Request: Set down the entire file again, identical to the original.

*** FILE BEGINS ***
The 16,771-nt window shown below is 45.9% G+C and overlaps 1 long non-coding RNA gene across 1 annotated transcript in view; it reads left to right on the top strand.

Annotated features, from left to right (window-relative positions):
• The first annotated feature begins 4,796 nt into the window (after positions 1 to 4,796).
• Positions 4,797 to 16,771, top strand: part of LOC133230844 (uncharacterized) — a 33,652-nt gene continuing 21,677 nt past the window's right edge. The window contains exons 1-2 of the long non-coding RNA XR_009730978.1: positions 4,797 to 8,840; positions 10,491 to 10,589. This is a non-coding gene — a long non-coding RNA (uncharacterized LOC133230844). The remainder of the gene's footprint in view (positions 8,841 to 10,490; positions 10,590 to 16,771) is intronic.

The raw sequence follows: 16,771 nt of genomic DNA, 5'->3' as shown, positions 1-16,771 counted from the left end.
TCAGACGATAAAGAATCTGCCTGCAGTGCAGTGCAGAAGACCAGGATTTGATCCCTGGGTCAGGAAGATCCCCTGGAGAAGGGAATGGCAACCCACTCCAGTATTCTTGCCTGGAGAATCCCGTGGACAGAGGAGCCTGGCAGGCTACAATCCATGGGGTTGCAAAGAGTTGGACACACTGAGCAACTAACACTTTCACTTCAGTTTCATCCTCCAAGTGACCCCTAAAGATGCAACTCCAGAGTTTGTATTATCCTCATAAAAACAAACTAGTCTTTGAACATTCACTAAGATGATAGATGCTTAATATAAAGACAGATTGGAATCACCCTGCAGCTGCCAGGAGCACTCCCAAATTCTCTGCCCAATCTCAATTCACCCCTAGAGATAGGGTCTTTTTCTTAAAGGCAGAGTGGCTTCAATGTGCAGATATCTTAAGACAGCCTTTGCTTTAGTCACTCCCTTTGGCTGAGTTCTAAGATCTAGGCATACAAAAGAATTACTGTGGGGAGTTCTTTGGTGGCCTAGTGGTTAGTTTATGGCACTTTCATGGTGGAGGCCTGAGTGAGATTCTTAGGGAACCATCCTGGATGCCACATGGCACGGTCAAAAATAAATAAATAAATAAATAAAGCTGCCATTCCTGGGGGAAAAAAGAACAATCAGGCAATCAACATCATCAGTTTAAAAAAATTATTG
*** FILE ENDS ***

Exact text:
The 16,771-nt window shown below is 45.9% G+C and overlaps 1 long non-coding RNA gene across 1 annotated transcript in view; it reads left to right on the top strand.

Annotated features, from left to right (window-relative positions):
• The first annotated feature begins 4,796 nt into the window (after positions 1 to 4,796).
• Positions 4,797 to 16,771, top strand: part of LOC133230844 (uncharacterized) — a 33,652-nt gene continuing 21,677 nt past the window's right edge. The window contains exons 1-2 of the long non-coding RNA XR_009730978.1: positions 4,797 to 8,840; positions 10,491 to 10,589. This is a non-coding gene — a long non-coding RNA (uncharacterized LOC133230844). The remainder of the gene's footprint in view (positions 8,841 to 10,490; positions 10,590 to 16,771) is intronic.

The raw sequence follows: 16,771 nt of genomic DNA, 5'->3' as shown, positions 1-16,771 counted from the left end.
TCAGACGATAAAGAATCTGCCTGCAGTGCAGTGCAGAAGACCAGGATTTGATCCCTGGGTCAGGAAGATCCCCTGGAGAAGGGAATGGCAACCCACTCCAGTATTCTTGCCTGGAGAATCCCGTGGACAGAGGAGCCTGGCAGGCTACAATCCATGGGGTTGCAAAGAGTTGGACACACTGAGCAACTAACACTTTCACTTCAGTTTCATCCTCCAAGTGACCCCTAAAGATGCAACTCCAGAGTTTGTATTATCCTCATAAAAACAAACTAGTCTTTGAACATTCACTAAGATGATAGATGCTTAATATAAAGACAGATTGGAATCACCCTGCAGCTGCCAGGAGCACTCCCAAATTCTCTGCCCAATCTCAATTCACCCCTAGAGATAGGGTCTTTTTCTTAAAGGCAGAGTGGCTTCAATGTGCAGATATCTTAAGACAGCCTTTGCTTTAGTCACTCCCTTTGGCTGAGTTCTAAGATCTAGGCATACAAAAGAATTACTGTGGGGAGTTCTTTGGTGGCCTAGTGGTTAGTTTATGGCACTTTCATGGTGGAGGCCTGAGTGAGATTCTTAGGGAACCATCCTGGATGCCACATGGCACGGTCAAAAATAAATAAATAAATAAATAAAGCTGCCATTCCTGGGGGAAAAAAGAACAATCAGGCAATCAACATCATCAGTTTAAAAAAATTATTG